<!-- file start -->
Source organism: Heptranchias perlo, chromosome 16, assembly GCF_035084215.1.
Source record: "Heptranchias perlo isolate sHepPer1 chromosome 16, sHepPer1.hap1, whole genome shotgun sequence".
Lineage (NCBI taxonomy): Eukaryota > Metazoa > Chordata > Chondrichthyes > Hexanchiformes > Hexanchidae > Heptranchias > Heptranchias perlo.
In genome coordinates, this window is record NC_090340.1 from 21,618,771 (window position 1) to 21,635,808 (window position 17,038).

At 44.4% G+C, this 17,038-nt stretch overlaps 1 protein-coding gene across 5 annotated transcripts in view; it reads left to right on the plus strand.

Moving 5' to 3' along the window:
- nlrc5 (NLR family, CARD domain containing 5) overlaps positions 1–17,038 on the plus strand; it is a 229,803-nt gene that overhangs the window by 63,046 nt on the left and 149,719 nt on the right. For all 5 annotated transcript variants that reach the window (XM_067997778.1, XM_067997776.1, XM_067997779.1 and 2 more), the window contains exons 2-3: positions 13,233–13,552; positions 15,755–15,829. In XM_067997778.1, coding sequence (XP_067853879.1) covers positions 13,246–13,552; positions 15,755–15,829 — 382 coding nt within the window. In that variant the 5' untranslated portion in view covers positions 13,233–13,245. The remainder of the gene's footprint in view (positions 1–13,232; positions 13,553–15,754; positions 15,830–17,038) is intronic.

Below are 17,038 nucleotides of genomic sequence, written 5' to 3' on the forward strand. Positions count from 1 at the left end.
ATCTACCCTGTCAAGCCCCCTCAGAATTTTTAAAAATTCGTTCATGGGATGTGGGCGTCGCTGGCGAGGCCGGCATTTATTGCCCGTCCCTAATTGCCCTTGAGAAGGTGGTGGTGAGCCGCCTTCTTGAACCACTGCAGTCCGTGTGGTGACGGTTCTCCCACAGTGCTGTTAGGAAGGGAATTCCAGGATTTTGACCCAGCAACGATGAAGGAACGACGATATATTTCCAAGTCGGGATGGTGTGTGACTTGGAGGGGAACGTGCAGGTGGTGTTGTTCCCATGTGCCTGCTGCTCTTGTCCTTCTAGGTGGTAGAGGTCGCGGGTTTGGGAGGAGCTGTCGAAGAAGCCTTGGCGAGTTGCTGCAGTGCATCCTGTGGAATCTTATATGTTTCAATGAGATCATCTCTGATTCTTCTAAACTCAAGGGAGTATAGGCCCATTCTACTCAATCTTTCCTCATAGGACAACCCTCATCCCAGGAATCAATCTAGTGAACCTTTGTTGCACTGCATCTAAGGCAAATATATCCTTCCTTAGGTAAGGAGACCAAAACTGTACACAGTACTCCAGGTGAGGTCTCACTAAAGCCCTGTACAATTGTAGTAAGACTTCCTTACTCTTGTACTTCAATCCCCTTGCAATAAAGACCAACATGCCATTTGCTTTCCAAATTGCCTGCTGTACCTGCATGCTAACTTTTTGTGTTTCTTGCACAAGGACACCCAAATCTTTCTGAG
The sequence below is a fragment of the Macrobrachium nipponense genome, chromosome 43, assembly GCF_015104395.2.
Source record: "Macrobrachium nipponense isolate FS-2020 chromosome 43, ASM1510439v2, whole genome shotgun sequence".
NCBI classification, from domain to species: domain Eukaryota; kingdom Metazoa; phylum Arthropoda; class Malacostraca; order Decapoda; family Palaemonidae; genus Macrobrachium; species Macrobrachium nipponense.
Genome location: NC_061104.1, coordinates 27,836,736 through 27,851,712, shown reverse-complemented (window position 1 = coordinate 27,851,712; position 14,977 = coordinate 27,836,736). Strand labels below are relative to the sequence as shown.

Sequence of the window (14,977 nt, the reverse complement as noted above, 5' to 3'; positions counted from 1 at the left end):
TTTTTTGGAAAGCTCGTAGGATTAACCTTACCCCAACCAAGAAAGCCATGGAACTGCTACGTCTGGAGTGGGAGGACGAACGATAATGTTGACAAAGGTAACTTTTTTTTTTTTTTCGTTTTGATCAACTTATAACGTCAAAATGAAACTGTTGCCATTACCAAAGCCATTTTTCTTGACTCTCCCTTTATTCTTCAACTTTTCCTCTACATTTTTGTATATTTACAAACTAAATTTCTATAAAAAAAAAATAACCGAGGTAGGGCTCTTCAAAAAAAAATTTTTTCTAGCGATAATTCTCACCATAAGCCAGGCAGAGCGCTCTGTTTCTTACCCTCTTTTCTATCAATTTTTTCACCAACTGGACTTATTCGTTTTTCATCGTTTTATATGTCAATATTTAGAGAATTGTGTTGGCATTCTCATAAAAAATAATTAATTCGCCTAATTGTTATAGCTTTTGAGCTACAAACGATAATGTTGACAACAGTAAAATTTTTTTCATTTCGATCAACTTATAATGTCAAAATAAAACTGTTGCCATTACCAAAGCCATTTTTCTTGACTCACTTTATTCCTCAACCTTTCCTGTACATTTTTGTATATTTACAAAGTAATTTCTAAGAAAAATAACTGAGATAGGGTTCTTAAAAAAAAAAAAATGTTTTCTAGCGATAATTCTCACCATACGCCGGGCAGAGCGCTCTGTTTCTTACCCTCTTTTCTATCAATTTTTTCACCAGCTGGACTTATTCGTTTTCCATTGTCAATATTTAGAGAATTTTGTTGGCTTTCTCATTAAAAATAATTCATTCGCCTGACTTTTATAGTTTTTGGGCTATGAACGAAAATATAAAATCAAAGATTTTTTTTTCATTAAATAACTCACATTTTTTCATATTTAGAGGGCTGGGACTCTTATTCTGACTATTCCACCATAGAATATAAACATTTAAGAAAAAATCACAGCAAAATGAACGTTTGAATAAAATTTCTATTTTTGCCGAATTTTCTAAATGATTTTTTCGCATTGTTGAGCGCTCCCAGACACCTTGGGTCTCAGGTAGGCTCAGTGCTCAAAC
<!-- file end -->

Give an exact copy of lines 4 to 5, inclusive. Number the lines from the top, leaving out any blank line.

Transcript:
In genome coordinates, this window is record NC_090340.1 from 21,618,771 (window position 1) to 21,635,808 (window position 17,038).

At 44.4% G+C, this 17,038-nt stretch overlaps 1 protein-coding gene across 5 annotated transcripts in view; it reads left to right on the plus strand.